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U.S. Supreme Court

Nassau Smelting & Refining Works v. United States, 266 U.S. 101 (1924)

Nassau Smelting & Refining Works v. United States, Ltd.

No. 37

Argued October 7, 1924

Decided November 17, 1924

266 U.S. 101


1. The question whether the district court, having jurisdiction under Jud.Code § 24 of an action brought by the United States, has statutory power to entertain counterclaims by the defendant against the government involves the jurisdiction of the court as a federal court. P. 266 U. S. 105.

2. A decision rejecting the counterclaims as not within jurisdiction conferred by federal statute is therefore reviewable here directly under Jud.Code § 238. Id.

3. The objection to a suit against the United States is fundamental, whether it be in the form of original action, set-off, or counterclaim, and jurisdiction in either case does not exist without specific congressional authority for it. P. 266 U. S. 106.

4. Under the Dent Act, c. 94, §§ 1 and 2, 40 Stat. 1272, allowing suits against the United States on certain kinds of agreements not executed in the manner prescribed by law, jurisdiction of such petitions was confined to the Court of Claims exclusively. Id.

6. A party in the district court who unsuccessfully sought adjudication under the Dent Act on agreements alleged not to have been executed in the manner required by law was thereby precluded, on writ of error here, from the position that they should have been adjudicated as contracts under Jud.Code § 24, par. 20. P. 266 U. S. 108.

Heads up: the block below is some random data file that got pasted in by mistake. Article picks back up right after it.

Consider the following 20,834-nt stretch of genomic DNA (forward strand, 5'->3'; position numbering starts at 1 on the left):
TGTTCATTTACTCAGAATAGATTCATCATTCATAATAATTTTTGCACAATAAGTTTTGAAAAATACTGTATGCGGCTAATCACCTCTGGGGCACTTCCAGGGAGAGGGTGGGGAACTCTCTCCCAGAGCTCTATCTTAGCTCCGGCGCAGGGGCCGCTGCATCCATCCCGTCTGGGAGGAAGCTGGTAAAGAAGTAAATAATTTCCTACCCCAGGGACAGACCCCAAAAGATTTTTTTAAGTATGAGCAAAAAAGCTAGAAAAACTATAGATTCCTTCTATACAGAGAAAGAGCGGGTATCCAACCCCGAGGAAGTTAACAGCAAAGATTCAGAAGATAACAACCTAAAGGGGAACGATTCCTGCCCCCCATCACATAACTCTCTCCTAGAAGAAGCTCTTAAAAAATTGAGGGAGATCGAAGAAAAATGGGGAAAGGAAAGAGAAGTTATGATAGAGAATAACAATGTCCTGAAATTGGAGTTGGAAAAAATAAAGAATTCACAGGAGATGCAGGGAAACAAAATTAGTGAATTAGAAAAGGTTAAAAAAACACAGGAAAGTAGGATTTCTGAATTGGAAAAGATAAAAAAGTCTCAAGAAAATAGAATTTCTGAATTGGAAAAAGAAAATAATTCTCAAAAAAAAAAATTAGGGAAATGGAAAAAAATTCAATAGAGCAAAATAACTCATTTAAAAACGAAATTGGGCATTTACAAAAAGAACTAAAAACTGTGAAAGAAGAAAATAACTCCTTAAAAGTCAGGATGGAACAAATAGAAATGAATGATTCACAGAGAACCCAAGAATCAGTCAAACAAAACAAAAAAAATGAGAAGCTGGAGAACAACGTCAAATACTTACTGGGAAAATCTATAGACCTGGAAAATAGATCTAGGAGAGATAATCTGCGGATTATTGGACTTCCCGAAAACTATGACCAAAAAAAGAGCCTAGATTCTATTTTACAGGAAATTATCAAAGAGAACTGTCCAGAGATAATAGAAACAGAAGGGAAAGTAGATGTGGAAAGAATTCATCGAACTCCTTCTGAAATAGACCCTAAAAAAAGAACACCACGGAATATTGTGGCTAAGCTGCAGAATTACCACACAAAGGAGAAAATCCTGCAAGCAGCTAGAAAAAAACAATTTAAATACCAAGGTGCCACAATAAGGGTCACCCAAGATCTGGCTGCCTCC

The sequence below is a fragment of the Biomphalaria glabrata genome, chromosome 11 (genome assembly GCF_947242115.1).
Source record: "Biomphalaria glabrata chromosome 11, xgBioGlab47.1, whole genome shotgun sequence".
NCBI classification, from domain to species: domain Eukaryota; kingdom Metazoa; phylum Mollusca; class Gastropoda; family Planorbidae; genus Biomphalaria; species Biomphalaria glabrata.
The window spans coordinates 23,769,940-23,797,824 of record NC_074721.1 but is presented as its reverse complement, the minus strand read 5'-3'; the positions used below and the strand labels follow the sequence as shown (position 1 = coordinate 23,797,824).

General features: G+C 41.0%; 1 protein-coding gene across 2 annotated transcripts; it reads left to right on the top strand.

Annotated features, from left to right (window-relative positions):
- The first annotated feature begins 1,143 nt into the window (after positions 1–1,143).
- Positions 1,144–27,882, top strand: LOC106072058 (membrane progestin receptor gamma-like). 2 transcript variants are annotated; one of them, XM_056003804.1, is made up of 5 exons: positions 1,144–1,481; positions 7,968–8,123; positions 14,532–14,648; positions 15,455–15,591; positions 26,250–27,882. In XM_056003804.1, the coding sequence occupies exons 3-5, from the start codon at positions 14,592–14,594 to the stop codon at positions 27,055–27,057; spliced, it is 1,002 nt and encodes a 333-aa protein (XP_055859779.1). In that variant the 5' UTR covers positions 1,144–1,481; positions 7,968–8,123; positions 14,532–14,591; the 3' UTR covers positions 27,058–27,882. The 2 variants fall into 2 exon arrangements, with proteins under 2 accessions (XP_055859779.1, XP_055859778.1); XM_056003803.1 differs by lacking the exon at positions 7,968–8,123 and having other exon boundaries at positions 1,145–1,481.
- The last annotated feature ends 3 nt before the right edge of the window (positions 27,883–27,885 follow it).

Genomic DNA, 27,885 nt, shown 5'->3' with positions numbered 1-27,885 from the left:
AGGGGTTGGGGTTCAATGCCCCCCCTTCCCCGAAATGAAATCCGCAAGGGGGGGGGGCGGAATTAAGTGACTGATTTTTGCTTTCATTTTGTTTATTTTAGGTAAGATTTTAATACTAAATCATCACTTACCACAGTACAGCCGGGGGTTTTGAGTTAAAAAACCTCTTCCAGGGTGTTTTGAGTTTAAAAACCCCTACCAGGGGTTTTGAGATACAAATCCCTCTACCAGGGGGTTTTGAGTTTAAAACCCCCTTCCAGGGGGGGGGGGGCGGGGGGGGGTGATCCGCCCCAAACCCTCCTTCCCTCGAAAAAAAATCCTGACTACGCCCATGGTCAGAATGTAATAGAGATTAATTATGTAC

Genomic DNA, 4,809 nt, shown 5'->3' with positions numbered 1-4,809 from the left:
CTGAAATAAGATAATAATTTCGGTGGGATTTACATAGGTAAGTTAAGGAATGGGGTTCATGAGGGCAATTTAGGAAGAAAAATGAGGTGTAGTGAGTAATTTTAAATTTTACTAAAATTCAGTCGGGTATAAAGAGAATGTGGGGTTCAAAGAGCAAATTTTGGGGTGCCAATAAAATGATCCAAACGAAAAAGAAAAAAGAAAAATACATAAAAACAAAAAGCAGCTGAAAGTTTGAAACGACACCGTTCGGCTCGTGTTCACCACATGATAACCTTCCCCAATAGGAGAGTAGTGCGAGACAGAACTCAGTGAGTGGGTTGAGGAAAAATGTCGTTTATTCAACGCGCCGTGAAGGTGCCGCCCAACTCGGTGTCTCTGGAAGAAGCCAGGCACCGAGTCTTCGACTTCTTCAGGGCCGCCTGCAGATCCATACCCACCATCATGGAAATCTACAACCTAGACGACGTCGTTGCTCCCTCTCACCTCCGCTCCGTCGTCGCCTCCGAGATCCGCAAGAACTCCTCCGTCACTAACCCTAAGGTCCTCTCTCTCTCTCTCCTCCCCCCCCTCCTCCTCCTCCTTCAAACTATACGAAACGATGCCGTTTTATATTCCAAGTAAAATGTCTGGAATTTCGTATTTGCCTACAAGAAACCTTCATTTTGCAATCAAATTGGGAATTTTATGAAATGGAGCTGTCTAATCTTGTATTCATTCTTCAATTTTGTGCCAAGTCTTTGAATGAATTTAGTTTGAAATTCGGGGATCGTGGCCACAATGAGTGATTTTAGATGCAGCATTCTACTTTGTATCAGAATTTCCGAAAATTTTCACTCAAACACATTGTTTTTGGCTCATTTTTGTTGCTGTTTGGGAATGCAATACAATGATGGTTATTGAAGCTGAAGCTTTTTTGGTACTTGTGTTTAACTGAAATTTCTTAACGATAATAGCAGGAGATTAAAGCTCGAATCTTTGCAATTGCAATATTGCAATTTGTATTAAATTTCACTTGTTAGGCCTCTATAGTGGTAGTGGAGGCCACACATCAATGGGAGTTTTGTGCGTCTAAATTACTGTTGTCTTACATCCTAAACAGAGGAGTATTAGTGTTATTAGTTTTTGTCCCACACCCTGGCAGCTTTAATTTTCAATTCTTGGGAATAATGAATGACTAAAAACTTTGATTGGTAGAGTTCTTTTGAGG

Affirmed. chanroblesvirtualawlibrary

Page 266 U. S. 102

Error to a judgment of the district court in an action brought by the United States to recover sums due for merchandise sold and delivered by it to the defendant. The amended answer admitted the allegations of the complaint and pleaded three separate and distinct set-offs or counterclaims each in an amount less than $10,000, for balances alleged to be due under agreements made during the late war and before November 12, 1918, under authority of the Secretary of War, for supplies used in the prosecution of the war. It was alleged that the Secretary had refused satisfactory adjustment, and an award by the district court was prayed, to be set off against the amount demanded by the United States, and, in case of an excess in favor of the defendant, judgment was prayed therefor. The trial court, on motion of the government, dismissed the set-offs or counterclaims and granted judgment for the United States on the pleadings for the full amount of its claim. Direct writ of error was prosecuted under Jud.Code § 238. chanroblesvirtualawlibrary

Page 266 U. S. 104

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